It’s funny how falling ill becomes the pursuit of labels. Labels, boxes, the very things that we seek to shun in most circles become all that define us. We become defined by what we cannot do. Sometimes it’s so easy to get bogged down in what we can no longer do that we lose all our sense of self. After a while the distinction between the self and the illness blurs and then we struggle to define ourselves by any other terms. We become our limitations, we become symptom lists. It’s soul-destroying. The soul is self after all. Illness, disease, disability can take that all away.
I’ve seen this slowly kill, people I loved, and I swore that I would never let this happen again. Sometimes that responsibility seems impossible, sometimes it feels like I’m a very small voice in a loud and insistant sea.
I want people to know that they are defined not by what they cannot do but what they are doing: they are brave, courageous, humble, humorous, generous, compassionate and kind. The more that they cannot do, the more in fact that they are doing: they are surviving, they are fighting, they are not giving up.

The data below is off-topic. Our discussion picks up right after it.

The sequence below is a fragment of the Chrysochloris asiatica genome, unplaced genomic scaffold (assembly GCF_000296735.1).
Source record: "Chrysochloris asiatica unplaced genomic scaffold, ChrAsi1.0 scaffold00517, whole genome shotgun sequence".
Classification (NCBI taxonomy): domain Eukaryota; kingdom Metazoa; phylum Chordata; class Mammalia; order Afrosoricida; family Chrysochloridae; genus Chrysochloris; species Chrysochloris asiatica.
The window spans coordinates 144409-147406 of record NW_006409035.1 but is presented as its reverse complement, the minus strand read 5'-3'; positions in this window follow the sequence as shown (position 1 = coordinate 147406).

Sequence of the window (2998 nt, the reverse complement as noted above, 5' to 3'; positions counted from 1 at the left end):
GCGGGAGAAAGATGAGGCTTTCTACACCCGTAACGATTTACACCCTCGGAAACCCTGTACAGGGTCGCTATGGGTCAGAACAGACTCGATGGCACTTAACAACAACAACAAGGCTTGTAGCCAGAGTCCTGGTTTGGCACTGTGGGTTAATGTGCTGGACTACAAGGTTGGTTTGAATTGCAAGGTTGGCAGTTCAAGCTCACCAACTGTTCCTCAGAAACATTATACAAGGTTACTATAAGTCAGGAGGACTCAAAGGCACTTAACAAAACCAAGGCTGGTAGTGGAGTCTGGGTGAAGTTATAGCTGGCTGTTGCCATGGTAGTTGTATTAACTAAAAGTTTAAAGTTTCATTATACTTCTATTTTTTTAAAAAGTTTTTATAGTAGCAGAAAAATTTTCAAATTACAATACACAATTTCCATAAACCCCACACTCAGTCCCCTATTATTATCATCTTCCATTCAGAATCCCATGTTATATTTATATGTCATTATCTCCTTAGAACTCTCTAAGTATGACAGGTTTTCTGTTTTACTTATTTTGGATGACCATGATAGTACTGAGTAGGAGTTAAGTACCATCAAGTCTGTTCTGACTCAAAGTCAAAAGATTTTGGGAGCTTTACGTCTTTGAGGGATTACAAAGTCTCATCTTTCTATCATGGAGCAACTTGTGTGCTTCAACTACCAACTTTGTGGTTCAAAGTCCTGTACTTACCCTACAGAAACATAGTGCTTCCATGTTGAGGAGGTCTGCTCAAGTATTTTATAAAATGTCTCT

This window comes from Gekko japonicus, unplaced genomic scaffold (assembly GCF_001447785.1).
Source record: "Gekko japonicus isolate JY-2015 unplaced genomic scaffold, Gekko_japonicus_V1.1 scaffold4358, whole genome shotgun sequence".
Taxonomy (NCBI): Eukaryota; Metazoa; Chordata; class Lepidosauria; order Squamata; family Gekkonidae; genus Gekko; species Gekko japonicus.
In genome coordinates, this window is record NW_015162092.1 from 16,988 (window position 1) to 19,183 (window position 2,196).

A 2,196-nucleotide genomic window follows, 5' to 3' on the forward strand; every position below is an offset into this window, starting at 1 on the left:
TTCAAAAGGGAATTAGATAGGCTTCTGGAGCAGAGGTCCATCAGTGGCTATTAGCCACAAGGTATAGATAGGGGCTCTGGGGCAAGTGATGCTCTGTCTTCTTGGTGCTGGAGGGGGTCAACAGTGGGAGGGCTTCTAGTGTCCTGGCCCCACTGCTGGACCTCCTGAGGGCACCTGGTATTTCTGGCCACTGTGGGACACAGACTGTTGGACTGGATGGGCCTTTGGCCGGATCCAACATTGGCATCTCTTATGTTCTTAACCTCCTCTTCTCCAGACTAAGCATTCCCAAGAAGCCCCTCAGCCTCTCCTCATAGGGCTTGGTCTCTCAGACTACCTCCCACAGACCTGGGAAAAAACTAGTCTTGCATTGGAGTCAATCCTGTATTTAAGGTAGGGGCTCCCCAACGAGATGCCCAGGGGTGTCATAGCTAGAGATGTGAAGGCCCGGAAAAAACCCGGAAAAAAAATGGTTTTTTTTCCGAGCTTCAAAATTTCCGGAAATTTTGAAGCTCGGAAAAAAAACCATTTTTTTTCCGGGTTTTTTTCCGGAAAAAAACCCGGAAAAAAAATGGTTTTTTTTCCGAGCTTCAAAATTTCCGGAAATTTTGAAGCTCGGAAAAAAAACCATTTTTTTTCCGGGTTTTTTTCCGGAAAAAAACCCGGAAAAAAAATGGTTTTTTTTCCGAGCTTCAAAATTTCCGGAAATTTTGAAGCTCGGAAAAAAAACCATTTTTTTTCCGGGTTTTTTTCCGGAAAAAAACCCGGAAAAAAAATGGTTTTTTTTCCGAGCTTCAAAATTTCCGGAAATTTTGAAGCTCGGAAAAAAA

I made that promise to myself on behalf of others and I’m working hard to keep it. I refuse to define my beloved by the constraints of their illness even though I am required to spend large amounts of time and energy enumerating and explaining their many and complicated symptoms, challenges, issues, handicaps and whatever else. You see, I don’t believe that they are merely a condition or illness or even a combination of however many. I believe that they’re a person with an illness. Just as they might own a pair of shoes or have gone to university. In some contexts, those things might be the be all and end all but it’s not the bigger picture. Everyone is more than the things that they have or don’t have, more than the things that they have or haven’t done.
I have a list. (Naturally! I’m a list maker). It’s a list to remind both me and them who they really are. It’s a list to help us both remember the difference between self and illness because sometimes it’s easy to forget and because sometimes illness is all that there seems to be. I read it through to myself so that I never stop believing, so that I can help them fight, so that maybe that I can help them believe too: you are more than your illness, much more.